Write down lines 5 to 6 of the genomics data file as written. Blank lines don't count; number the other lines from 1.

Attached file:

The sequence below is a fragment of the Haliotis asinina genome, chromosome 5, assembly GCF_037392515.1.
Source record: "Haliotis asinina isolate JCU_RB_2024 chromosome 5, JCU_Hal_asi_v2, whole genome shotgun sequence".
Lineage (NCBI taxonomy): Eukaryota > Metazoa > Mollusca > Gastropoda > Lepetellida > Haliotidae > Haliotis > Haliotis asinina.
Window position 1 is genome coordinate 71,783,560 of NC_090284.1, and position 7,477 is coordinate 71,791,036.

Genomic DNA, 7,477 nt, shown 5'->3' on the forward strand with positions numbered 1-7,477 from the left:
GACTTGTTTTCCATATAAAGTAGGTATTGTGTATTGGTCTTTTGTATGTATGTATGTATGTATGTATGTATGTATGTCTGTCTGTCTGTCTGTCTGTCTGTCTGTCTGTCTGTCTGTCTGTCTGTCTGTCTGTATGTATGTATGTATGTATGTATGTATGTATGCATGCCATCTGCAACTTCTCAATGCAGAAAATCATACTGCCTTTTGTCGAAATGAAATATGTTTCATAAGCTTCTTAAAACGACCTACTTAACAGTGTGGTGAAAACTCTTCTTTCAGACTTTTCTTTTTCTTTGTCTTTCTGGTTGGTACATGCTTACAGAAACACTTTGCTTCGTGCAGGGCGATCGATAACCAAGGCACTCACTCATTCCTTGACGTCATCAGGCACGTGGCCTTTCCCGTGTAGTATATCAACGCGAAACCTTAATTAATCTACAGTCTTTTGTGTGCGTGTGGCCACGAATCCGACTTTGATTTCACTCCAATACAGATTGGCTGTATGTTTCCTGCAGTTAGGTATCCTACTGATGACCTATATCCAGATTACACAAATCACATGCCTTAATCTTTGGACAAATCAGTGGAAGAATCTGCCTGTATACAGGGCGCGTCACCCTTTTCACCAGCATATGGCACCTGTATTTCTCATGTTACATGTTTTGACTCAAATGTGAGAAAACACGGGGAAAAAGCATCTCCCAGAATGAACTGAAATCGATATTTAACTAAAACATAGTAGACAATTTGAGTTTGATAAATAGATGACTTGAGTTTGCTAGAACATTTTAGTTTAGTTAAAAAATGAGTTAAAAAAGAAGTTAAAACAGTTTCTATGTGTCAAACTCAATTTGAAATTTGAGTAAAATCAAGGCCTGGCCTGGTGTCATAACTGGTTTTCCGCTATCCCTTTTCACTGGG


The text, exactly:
Genomic DNA, 7,477 nt, shown 5'->3' on the forward strand with positions numbered 1-7,477 from the left:
GACTTGTTTTCCATATAAAGTAGGTATTGTGTATTGGTCTTTTGTATGTATGTATGTATGTATGTATGTATGTATGTCTGTCTGTCTGTCTGTCTGTCTGTCTGTCTGTCTGTCTGTCTGTCTGTCTGTCTGTATGTATGTATGTATGTATGTATGTATGTATGCATGCCATCTGCAACTTCTCAATGCAGAAAATCATACTGCCTTTTGTCGAAATGAAATATGTTTCATAAGCTTCTTAAAACGACCTACTTAACAGTGTGGTGAAAACTCTTCTTTCAGACTTTTCTTTTTCTTTGTCTTTCTGGTTGGTACATGCTTACAGAAACACTTTGCTTCGTGCAGGGCGATCGATAACCAAGGCACTCACTCATTCCTTGACGTCATCAGGCACGTGGCCTTTCCCGTGTAGTATATCAACGCGAAACCTTAATTAATCTACAGTCTTTTGTGTGCGTGTGGCCACGAATCCGACTTTGATTTCACTCCAATACAGATTGGCTGTATGTTTCCTGCAGTTAGGTATCCTACTGATGACCTATATCCAGATTACACAAATCACATGCCTTAATCTTTGGACAAATCAGTGGAAGAATCTGCCTGTATACAGGGCGCGTCACCCTTTTCACCAGCATATGGCACCTGTATTTCTCATGTTACATGTTTTGACTCAAATGTGAGAAAACACGGGGAAAAAGCATCTCCCAGAATGAACTGAAATCGATATTTAACTAAAACATAGTAGACAATTTGAGTTTGATAAATAGATGACTTGAGTTTGCTAGAACATTTTAGTTTAGTTAAAAAATGAGTTAAAAAAGAAGTTAAAACAGTTTCTATGTGTCAAACTCAATTTGAAATTTGAGTAAAATCAAGGCCTGGCCTGGTGTCATAACTGGTTTTCCGCTATCCCTTTTCACTGGG